It’s a Not-So-Small World

couple of days, and I will get to my destination quickly, with readily available food, shelter, fuel, and other resources readily available in familiar forms all along the way.  I can get in an airplane and fly anywhere in the world with a minimum of effort and time expended.  Even more remarkably, I can take out my phone and conduct a live video conference with people in a dozen different countries, and we’ll hardly notice a delay.

Make Anachronisms a Thing of the Past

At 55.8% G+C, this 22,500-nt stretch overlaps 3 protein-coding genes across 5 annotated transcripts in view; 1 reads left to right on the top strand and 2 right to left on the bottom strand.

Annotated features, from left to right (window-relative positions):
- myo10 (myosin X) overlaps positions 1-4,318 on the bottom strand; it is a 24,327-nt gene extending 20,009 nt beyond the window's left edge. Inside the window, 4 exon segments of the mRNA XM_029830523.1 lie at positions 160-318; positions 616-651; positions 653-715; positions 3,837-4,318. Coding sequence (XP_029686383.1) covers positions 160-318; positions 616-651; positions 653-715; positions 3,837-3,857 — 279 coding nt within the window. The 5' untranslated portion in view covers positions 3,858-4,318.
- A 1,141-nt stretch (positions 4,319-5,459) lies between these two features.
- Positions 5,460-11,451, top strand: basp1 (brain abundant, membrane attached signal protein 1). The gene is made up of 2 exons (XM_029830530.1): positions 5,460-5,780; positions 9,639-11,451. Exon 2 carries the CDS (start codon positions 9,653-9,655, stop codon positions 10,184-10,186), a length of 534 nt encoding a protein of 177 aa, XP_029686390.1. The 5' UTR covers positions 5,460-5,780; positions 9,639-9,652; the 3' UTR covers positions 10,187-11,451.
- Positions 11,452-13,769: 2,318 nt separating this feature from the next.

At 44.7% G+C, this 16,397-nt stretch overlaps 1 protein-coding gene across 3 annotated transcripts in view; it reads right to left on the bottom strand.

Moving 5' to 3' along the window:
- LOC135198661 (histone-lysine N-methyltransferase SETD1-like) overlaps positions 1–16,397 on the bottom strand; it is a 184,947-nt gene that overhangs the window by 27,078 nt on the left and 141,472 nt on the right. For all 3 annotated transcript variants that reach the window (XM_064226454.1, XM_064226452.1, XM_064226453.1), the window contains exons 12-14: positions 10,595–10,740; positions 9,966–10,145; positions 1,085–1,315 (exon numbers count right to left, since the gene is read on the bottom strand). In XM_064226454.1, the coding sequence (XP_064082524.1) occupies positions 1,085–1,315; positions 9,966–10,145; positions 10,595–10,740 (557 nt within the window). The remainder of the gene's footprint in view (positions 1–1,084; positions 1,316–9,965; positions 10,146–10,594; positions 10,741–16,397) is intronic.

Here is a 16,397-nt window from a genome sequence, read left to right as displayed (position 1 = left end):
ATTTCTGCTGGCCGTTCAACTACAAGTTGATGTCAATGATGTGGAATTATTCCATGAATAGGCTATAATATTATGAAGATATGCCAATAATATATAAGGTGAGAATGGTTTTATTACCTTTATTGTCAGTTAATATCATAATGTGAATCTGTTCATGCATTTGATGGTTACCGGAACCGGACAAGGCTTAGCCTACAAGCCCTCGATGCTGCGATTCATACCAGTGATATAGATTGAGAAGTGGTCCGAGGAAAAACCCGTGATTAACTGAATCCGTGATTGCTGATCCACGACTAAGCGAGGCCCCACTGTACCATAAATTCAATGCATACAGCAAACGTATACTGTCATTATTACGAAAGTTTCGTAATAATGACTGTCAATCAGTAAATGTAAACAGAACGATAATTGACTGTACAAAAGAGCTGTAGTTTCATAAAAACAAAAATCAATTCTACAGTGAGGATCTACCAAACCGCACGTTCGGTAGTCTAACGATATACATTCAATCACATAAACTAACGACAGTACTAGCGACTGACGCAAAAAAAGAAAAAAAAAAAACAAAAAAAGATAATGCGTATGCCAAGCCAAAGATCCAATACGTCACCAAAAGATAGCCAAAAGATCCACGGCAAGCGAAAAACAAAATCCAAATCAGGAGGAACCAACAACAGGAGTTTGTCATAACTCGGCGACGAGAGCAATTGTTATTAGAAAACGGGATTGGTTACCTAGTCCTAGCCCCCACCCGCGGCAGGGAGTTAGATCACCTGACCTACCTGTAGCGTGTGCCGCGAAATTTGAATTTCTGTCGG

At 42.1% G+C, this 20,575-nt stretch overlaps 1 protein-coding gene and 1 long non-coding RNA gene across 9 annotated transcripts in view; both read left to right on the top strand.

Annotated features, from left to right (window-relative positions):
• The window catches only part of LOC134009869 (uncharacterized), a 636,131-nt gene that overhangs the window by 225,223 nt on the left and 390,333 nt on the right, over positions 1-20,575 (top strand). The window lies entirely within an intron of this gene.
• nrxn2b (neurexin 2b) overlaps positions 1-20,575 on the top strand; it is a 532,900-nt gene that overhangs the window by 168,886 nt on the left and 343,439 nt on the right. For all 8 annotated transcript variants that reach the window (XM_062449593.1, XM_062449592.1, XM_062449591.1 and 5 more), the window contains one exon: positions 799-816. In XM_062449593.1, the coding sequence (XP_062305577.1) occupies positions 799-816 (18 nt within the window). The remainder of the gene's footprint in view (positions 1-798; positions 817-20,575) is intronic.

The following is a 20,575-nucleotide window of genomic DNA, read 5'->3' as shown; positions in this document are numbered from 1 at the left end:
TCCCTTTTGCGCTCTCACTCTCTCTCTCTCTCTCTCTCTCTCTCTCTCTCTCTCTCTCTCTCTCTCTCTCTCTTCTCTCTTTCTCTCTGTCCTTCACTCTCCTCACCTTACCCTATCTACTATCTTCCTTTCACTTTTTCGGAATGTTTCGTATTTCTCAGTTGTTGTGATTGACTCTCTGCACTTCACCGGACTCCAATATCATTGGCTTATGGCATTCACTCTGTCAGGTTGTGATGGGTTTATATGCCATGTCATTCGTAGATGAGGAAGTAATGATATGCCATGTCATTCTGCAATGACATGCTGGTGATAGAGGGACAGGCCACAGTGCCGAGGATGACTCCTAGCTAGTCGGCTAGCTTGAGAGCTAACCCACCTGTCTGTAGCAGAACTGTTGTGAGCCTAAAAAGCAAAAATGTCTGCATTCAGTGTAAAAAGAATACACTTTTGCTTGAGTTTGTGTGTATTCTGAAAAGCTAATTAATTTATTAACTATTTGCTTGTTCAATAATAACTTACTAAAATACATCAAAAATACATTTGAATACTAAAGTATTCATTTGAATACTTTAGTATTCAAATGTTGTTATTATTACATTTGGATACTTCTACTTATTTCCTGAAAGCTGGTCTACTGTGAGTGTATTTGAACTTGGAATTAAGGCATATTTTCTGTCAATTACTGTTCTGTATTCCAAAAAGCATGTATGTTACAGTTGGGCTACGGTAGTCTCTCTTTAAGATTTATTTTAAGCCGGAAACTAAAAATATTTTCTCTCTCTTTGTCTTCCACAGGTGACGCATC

I don't actually know how much this post will help you in ridding your works of pesky anachronisms, but the title just seemed to clever to resist. If you're not already familiar, an anachronism is a literary, spatial or temporal (usually temporal) transplant. A detail, a phrase, an expression, a device, or really anything else could be an anachronism; most commonly these are stock expressions or devices of our own time that we accidentally put into our works. Nor are they unique to literature, as there are plenty of examples in movies and other media. For instance, perhaps a period movie might show cars from a later model year driving around in the background. Or my personal favorite, when an author or screenwriter has archers "fire" their arrows, an expression which could not predate the advent of firearms. This last one even made its way into The Lord of the Rings movies (notably during the battle at Helm's Deep).